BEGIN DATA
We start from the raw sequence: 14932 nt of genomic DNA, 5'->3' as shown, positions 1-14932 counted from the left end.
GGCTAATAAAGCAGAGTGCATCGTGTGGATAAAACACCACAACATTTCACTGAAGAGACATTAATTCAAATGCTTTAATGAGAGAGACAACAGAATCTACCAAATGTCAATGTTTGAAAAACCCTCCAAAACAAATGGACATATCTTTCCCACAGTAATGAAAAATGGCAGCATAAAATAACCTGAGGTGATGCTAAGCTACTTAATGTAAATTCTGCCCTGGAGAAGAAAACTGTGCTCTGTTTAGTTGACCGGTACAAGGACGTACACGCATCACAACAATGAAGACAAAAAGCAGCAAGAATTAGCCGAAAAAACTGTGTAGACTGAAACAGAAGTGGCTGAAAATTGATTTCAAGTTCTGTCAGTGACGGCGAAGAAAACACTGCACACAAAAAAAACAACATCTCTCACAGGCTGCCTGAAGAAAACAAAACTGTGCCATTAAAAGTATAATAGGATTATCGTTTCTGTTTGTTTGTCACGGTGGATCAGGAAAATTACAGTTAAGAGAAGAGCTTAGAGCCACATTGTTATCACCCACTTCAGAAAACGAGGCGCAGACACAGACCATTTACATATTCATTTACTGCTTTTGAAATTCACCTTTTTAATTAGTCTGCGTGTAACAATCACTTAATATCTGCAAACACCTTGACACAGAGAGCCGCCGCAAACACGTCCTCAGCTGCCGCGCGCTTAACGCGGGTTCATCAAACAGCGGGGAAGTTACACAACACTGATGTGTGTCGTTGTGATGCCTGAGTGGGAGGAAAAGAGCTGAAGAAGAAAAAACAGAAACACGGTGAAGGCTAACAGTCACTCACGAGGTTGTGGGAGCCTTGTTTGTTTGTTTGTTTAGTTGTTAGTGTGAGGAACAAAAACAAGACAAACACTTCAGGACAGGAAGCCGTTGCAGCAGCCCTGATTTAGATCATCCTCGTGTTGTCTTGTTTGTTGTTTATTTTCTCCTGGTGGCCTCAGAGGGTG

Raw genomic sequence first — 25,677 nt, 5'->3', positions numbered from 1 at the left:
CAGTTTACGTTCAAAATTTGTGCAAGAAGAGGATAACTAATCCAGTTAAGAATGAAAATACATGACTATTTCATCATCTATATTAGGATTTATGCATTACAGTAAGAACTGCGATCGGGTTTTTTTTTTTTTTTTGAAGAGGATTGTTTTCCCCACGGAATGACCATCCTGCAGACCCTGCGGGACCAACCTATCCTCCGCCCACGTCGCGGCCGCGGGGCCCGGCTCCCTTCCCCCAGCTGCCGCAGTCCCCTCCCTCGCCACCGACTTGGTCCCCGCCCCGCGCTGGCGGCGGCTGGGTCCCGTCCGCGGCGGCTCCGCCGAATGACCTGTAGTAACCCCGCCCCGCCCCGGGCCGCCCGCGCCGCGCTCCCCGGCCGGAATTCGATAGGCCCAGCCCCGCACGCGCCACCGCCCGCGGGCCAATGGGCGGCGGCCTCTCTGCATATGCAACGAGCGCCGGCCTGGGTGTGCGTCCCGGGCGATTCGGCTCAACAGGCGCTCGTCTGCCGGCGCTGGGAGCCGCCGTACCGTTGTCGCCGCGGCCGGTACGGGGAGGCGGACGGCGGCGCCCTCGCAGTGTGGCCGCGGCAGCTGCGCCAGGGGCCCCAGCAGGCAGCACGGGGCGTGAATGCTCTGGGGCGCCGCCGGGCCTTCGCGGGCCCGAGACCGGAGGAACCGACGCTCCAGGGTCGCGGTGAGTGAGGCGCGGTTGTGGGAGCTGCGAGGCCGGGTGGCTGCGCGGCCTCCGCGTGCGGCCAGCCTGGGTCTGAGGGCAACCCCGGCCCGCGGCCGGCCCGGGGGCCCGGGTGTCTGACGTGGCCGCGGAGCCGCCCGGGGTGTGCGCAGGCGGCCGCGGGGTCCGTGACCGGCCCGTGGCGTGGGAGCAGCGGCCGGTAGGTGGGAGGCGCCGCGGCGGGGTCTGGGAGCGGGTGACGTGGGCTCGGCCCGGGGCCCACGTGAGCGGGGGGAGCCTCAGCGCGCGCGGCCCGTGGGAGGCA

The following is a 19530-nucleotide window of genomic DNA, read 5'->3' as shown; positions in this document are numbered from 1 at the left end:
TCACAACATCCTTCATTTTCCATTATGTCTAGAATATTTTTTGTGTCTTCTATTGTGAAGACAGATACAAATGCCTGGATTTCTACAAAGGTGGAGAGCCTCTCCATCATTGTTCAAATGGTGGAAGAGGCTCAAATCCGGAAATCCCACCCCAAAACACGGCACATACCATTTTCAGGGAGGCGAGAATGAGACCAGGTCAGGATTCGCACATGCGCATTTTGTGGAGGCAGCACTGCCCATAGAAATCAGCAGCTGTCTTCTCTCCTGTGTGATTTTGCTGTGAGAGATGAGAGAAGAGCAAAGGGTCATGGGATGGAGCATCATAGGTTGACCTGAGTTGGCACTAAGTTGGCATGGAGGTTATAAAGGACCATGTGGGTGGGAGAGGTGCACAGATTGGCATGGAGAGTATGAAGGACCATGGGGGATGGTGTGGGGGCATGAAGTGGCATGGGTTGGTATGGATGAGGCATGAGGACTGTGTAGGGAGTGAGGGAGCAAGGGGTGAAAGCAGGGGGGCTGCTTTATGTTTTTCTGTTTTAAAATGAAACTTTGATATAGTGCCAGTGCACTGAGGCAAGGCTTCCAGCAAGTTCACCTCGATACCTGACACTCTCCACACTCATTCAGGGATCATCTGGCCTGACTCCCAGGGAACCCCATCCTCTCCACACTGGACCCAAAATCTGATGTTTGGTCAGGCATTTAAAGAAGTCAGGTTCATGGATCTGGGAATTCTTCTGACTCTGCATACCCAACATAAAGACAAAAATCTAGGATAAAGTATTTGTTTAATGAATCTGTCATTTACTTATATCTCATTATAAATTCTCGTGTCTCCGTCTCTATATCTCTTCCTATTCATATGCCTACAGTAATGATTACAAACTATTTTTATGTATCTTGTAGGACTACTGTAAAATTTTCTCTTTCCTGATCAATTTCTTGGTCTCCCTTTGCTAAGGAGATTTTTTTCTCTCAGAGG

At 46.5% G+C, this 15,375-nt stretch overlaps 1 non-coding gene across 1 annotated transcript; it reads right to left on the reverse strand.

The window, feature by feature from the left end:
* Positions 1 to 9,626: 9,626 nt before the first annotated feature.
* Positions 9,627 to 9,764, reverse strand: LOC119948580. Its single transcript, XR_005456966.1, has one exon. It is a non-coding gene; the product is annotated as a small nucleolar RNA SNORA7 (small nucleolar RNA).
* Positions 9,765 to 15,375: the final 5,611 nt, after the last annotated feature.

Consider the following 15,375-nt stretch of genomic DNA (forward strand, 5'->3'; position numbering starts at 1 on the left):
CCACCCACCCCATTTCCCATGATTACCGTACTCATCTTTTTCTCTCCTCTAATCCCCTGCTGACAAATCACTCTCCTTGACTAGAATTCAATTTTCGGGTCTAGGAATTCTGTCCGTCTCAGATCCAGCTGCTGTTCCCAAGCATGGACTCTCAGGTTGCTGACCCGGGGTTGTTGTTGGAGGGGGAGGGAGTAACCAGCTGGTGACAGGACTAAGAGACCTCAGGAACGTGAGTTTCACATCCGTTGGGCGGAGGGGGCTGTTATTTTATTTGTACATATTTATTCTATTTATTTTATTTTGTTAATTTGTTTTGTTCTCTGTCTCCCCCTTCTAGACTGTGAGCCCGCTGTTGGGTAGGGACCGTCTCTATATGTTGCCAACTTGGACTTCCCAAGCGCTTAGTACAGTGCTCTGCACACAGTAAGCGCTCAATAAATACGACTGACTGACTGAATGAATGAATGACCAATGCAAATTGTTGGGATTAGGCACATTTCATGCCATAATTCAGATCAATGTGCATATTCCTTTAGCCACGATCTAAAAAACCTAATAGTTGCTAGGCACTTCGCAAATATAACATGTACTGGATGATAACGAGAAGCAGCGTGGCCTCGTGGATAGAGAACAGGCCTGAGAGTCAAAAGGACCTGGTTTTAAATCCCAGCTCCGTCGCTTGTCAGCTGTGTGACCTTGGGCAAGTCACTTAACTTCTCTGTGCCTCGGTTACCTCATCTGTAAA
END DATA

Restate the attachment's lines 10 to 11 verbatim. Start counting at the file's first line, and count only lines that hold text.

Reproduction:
* Positions 9,627 to 9,764, reverse strand: LOC119948580. Its single transcript, XR_005456966.1, has one exon. It is a non-coding gene; the product is annotated as a small nucleolar RNA SNORA7 (small nucleolar RNA).
* Positions 9,765 to 15,375: the final 5,611 nt, after the last annotated feature.